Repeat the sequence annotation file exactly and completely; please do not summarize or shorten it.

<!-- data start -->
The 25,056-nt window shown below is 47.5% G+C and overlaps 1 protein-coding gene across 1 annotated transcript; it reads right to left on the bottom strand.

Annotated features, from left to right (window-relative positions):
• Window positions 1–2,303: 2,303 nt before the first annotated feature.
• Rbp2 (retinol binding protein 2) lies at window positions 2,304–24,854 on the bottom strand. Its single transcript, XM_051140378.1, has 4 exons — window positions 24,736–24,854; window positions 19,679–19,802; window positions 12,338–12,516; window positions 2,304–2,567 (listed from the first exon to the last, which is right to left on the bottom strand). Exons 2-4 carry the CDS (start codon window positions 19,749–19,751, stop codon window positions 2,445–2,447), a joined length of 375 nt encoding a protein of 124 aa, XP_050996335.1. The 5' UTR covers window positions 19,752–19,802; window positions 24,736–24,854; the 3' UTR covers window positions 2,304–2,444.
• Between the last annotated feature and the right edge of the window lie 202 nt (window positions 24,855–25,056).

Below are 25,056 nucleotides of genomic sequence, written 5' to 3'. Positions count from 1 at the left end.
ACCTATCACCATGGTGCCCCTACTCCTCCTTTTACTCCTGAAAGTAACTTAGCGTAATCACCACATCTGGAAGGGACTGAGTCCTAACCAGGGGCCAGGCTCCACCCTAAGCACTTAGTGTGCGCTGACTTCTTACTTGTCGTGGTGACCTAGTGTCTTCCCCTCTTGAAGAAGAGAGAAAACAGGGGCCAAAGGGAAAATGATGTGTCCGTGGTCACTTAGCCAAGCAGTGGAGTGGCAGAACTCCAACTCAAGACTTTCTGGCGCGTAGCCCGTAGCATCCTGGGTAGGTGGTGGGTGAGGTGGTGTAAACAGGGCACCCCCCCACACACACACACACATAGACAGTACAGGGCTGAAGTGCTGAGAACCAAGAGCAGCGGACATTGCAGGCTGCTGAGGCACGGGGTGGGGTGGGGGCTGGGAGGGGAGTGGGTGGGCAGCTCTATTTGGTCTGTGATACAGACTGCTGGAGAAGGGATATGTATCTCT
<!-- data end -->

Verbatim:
The 25,056-nt window shown below is 47.5% G+C and overlaps 1 protein-coding gene across 1 annotated transcript; it reads right to left on the bottom strand.

Annotated features, from left to right (window-relative positions):
• Window positions 1–2,303: 2,303 nt before the first annotated feature.
• Rbp2 (retinol binding protein 2) lies at window positions 2,304–24,854 on the bottom strand. Its single transcript, XM_051140378.1, has 4 exons — window positions 24,736–24,854; window positions 19,679–19,802; window positions 12,338–12,516; window positions 2,304–2,567 (listed from the first exon to the last, which is right to left on the bottom strand). Exons 2-4 carry the CDS (start codon window positions 19,749–19,751, stop codon window positions 2,445–2,447), a joined length of 375 nt encoding a protein of 124 aa, XP_050996335.1. The 5' UTR covers window positions 19,752–19,802; window positions 24,736–24,854; the 3' UTR covers window positions 2,304–2,444.
• Between the last annotated feature and the right edge of the window lie 202 nt (window positions 24,855–25,056).

Below are 25,056 nucleotides of genomic sequence, written 5' to 3'. Positions count from 1 at the left end.
ACCTATCACCATGGTGCCCCTACTCCTCCTTTTACTCCTGAAAGTAACTTAGCGTAATCACCACATCTGGAAGGGACTGAGTCCTAACCAGGGGCCAGGCTCCACCCTAAGCACTTAGTGTGCGCTGACTTCTTACTTGTCGTGGTGACCTAGTGTCTTCCCCTCTTGAAGAAGAGAGAAAACAGGGGCCAAAGGGAAAATGATGTGTCCGTGGTCACTTAGCCAAGCAGTGGAGTGGCAGAACTCCAACTCAAGACTTTCTGGCGCGTAGCCCGTAGCATCCTGGGTAGGTGGTGGGTGAGGTGGTGTAAACAGGGCACCCCCCCACACACACACACACATAGACAGTACAGGGCTGAAGTGCTGAGAACCAAGAGCAGCGGACATTGCAGGCTGCTGAGGCACGGGGTGGGGTGGGGGCTGGGAGGGGAGTGGGTGGGCAGCTCTATTTGGTCTGTGATACAGACTGCTGGAGAAGGGATATGTATCTCT